How to become a servant leaderLead by example, Show people why their work is important, Encourage collaboration and employee engagement, Help your team grow and develop, Take care of your team members personally, Ask for feedback. You are a servant leader when you focus on the needs of others before considering your own. It is a long-term leadership approach, rather than a technique you can adopt in specific situations. Therefore, you can use it with other leadership styles, such as transformational leadership.
Servant leaders are a revolutionary group that takes the traditional power leadership model and turns it completely upside down. This new hierarchy places the people or employees, in a business context, at the top and the leader at the bottom, in charge of serving the employees above them. And that is how servant leaders like it. Servant leadership is a style based on a desire to serve and give back to their community.
By putting the needs of others first, you empower people to do their best. When community members see your passion and commitment through your actions, they want to be connected to you. Servant leadership goes against the belief that leadership is defined as hierarchical, patriarchal and related to wealth or status. Instead, as the name suggests, it focuses on serving others to help them grow, often without the title or recognition that comes with many leadership roles.
Robert Greenleaf, the originator of servant-leadership theory, chose the name because it is contradictory and the polar opposite of typical leadership theories. A servant-leader focuses primarily on the growth and well-being of individuals and the communities to which they belong. While traditional leadership often involves the accumulation and exercise of power by the 'top of the pyramid', servant leadership is different. The servant-leader shares power, puts the needs of others first and helps people develop and perform at their best.
Servant leadership occurs when the leader's primary purpose and responsibility is to serve his or her people. A servant leader focuses on the people directly below him or her, rather than on the company as a whole. In servant leadership, the leader ensures that followers grow in all areas: their profession, their knowledge, their autonomy and even their health and physical development. Since its inception, higher education and research leaders have analysed why servant leadership is so successful.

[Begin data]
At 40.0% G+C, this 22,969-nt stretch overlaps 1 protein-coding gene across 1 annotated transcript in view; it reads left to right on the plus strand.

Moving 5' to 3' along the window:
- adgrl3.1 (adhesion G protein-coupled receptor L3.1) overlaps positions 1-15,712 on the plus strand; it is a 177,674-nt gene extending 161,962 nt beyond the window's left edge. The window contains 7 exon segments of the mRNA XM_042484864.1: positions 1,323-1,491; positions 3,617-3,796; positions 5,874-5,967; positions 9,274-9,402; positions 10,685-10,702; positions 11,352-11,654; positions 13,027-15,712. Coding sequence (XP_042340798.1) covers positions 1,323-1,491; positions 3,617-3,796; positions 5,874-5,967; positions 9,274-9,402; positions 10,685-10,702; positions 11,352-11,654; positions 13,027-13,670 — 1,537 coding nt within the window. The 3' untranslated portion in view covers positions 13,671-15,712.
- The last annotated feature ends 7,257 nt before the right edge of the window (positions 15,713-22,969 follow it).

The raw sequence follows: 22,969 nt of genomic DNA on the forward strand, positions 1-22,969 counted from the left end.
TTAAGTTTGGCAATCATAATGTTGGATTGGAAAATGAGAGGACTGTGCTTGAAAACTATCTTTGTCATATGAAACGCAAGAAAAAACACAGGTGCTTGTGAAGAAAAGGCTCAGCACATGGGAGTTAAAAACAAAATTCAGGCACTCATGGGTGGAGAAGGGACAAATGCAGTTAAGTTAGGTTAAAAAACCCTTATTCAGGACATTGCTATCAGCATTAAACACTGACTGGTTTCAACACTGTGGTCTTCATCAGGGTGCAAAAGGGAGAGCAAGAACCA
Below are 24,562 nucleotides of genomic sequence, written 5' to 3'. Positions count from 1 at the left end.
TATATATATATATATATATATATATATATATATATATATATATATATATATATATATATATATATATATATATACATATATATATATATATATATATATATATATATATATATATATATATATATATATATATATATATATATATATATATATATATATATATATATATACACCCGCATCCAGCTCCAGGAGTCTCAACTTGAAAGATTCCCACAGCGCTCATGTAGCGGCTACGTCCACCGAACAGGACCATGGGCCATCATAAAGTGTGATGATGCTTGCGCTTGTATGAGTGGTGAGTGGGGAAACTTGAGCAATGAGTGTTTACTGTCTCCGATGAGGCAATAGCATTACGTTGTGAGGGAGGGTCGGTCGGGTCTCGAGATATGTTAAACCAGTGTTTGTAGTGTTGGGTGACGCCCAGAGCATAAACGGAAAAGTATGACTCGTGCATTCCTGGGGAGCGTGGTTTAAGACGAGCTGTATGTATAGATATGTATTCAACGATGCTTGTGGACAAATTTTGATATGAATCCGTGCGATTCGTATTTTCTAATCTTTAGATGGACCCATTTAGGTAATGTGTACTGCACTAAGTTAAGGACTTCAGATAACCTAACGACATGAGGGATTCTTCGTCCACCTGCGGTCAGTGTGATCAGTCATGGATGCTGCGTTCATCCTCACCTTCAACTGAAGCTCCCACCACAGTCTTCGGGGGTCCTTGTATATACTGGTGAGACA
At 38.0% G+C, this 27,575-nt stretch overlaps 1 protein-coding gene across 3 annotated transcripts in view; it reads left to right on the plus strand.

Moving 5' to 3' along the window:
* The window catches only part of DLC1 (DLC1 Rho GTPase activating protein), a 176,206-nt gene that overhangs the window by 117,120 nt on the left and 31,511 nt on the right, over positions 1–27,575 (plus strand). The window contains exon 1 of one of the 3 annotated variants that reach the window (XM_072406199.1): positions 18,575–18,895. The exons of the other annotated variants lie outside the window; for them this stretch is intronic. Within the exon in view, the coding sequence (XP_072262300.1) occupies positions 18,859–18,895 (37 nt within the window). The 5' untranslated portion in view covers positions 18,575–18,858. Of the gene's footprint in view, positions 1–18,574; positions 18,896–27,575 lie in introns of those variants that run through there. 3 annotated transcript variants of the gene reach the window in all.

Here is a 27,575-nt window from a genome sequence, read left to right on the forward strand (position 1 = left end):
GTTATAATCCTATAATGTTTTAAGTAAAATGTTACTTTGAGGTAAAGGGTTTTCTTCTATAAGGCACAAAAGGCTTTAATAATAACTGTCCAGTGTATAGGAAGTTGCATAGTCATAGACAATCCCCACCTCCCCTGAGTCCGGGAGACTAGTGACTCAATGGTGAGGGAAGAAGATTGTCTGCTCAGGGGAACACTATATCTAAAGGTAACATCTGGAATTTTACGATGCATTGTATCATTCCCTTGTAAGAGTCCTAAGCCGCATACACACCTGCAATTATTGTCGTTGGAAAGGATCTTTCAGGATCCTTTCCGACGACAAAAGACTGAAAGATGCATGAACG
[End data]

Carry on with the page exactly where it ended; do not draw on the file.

A wide range of different scales have been created to measure the extent of servant leadership and ethics in various organisations. Servant leaders are called upon to seek a delicate balance between conceptual thinking and day-to-day operational focus. The philosophy and practices of servant leadership have been expressed in many ways and applied in many contexts. Becoming a servant leader means putting the needs of others before one's own and continually developing the 10 characteristics listed above.
The servant leader recognises the enormous responsibility to do everything in his or her power to foster the personal and professional growth of employees and colleagues. The servant leader perceives that much has been lost in recent human history as a result of the shift from local communities to large institutions as the primary shapers of human lives. After some years of careful study of Greenleaf's original writings, I have identified a set of ten characteristics of the servant leader that I believe are of fundamental importance to the development of servant leaders. My own work today is to deepen my understanding of the following characteristics and how they contribute to the meaningful practice of servant leadership.
Leo was seen as a servant at all times, but without him, the team felt lost and realised that he was their true leader who helped everyone and brought out the best in everyone. Three decades later, the concept of servant leadership is increasingly seen as an ideal form of leadership to which countless individuals and organisations aspire. One of the great strengths of servant leadership is the potential for healing oneself and one's relationship with others. As more and more organisations and individuals have sought to put servant leadership into practice, the work of the Spears Center for Servant-Leadership continues to expand to help meet that need.
Employees should feel comfortable asking questions of the servant leader without worrying that the servant leader will feel harassed, threatened or implicitly criticised, Spivey says. In practice, Southwest Airlines, under the leadership of its founder, Herb Kelleher, is often cited as the model servant-leadership corporation.